From the book, I learned that Rivera was an active member of the Mexican Communist Party and began painting murals on buildings in Mexico in the 1920s with some of his compatriots. He was officially expelled from the Communist Party in 1929 when he decided to continue working on a government-supported mural project in Mexico City after the new president officially outlawed the Communist Party. In 1931, Rivera was in San Francisco, painting a mural in the Pacific Stock Exchange which used a style foreshadowing his work in Detroit. It was in San Francisco that he met Valentiner, who immediately saw the potential for Rivera to depict the industrial aspect of Detroit.

After a few months of discussion and negotiation, Rivera came to Detroit in July 1932 to begin work on the DIA murals, which took nine months to complete. His wife, the painter Frida Kahlo, accompanied him on the trip but does not appear to have played a direct role in the work. Financial support for this project came from Edsel Ford, son of Henry Ford. At the time, the younger Ford was president of both the Ford Motor Company and the Detroit Arts Commission, thus making him a perfect patron for this project. Ford, a close friend of DIA Director Valentiner, met Rivera in April 1932 and discovered a mutual interest in industrial design that apparently led to the idea for the mural project. I find it terribly ironic that these murals, subsidized by one of the major industrial capitalists of the early 20th century, represent some of the finest work of a revolutionary Communist painter (you can leave the Party and still believe in the ideology). Just as ironic is their unabashed celebration of modern American industry and technology at the very nadir of the Great Depression.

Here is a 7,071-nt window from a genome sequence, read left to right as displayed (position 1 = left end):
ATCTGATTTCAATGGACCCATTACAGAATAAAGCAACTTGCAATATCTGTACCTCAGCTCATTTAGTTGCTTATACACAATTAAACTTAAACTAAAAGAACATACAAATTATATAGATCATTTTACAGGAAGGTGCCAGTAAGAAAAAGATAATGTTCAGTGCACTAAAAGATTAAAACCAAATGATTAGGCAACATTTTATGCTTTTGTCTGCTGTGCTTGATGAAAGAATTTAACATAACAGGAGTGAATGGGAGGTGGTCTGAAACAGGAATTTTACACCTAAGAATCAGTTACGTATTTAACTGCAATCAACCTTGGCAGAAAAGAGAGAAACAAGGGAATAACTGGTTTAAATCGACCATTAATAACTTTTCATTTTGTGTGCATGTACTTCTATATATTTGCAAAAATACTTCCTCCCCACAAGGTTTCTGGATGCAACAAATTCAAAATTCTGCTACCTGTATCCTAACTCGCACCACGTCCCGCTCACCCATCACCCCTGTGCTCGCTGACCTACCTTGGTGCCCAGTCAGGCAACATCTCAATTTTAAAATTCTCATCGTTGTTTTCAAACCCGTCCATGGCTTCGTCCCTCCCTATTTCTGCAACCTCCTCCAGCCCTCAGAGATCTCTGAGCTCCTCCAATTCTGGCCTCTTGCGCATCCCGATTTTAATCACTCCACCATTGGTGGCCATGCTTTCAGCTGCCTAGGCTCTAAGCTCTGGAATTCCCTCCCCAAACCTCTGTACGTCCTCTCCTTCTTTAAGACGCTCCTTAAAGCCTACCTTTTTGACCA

The book includes a fine chapter on the actual process of making the murals. Rivera used the traditional fresco technique, which involves painting with water-based colors on damp plaster. The color literally bonds to the plaster as it dries. The method required considerable preparation of both surfaces and materials, and thus involved employment of a number of assistants with various skills, some of whom became models for faces in the paintings. The method also necessitated that Rivera concentrate on painting a section at a time, so that the plaster would not dry out. In addition, the method requires careful attention to color matching in adjacent sections, usually achieved by painting the sections on consecutive days until a whole panel is completed. Thus Rivera worked quite ceaselessly on the individual panels.

Although it was printed four years ago, this book is still quite readily available. My copy came from ABE, but it's also still listed on Amazon and on the DIA on-line gift store. It's chock full of well-crafted narrative, larded with carefully captioned color and black-and-white photos. The book includes endnotes, a bibliography, photo credits and an index, making it a useful reference work. The 11" X 27" color print of the north and south wall paintings tucked into the back pocket is an added bonus. Too bad it's printed on two sides and has fold creases!

[Donna Bird]